When working as a medical coder you might hear the phrase “If it was not documented, it was not done.” This is an important concept that medical coders need to understand to be successful. The medical record for each patient contains the clinical documentation provided by the physician.
There are many reasons why clinical documentation is important. Here are a few:
1) Critical for patient care
2) Serves as a legal document
3) Provides information for quality reviews
4) Validates the patient care provided
5) Reduces the number of claims that need to be re-submitted
6) Impacts coding, billing, and reimbursement
Clinical documentation should be complete, accurate, legible, timely, concise, clear, and patient centered. In order to accomplish this, each organization should have a clinical documentation improvement (CDI) program. A successful program leads to better communication with providers, decreased physician queries, increased reimbursement, and fewer denied accounts.
Each organization should have a clinical documentation specialist to oversee this program. The role of this individual is to monitor the clinical documentation so that is accurately demonstrates the intensity of service and level of care provided for the patient. The CDI specialist is also responsible for reviewing medical records for accuracy and compliance and providing ongoing clinical documentation education. This role will be even more important when ICD-10 is implemented because of the increased number of codes as well as the increased specificity of the codes.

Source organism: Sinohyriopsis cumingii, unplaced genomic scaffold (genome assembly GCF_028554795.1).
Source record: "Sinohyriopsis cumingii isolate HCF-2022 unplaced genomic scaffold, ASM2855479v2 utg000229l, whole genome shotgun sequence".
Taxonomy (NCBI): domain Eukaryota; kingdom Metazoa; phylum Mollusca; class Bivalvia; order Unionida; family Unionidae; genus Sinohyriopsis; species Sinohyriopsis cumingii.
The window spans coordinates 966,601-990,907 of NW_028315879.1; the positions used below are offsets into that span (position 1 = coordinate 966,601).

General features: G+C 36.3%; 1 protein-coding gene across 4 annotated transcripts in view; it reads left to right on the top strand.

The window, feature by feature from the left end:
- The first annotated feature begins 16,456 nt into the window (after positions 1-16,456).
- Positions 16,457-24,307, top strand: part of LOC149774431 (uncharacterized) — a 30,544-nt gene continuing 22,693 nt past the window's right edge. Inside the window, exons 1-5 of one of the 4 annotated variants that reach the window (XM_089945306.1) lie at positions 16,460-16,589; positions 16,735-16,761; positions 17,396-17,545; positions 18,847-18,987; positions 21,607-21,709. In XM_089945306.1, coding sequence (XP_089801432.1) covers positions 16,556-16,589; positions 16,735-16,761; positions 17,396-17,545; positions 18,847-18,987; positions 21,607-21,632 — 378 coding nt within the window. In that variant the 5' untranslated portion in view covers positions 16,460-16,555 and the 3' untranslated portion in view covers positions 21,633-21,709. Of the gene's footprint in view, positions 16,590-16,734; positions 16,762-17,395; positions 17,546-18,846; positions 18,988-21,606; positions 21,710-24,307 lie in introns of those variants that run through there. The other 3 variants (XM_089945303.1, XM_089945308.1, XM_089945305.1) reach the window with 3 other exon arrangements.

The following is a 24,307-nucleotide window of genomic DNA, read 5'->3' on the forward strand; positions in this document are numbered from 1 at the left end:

The goal of an clinical documentation improvement program as it relates to ICD-10 coding is to ensure that the clinical documentation supports ICD-10 coding specificity with minimal impact on the productivity of medical coders. The more accurate and specific the documentation is the less time the medical coders will need to spend clarifying the documentation with the physicians.
Remember “If it was not documented, it was not done.” If it wasn’t documented it cannot be coded.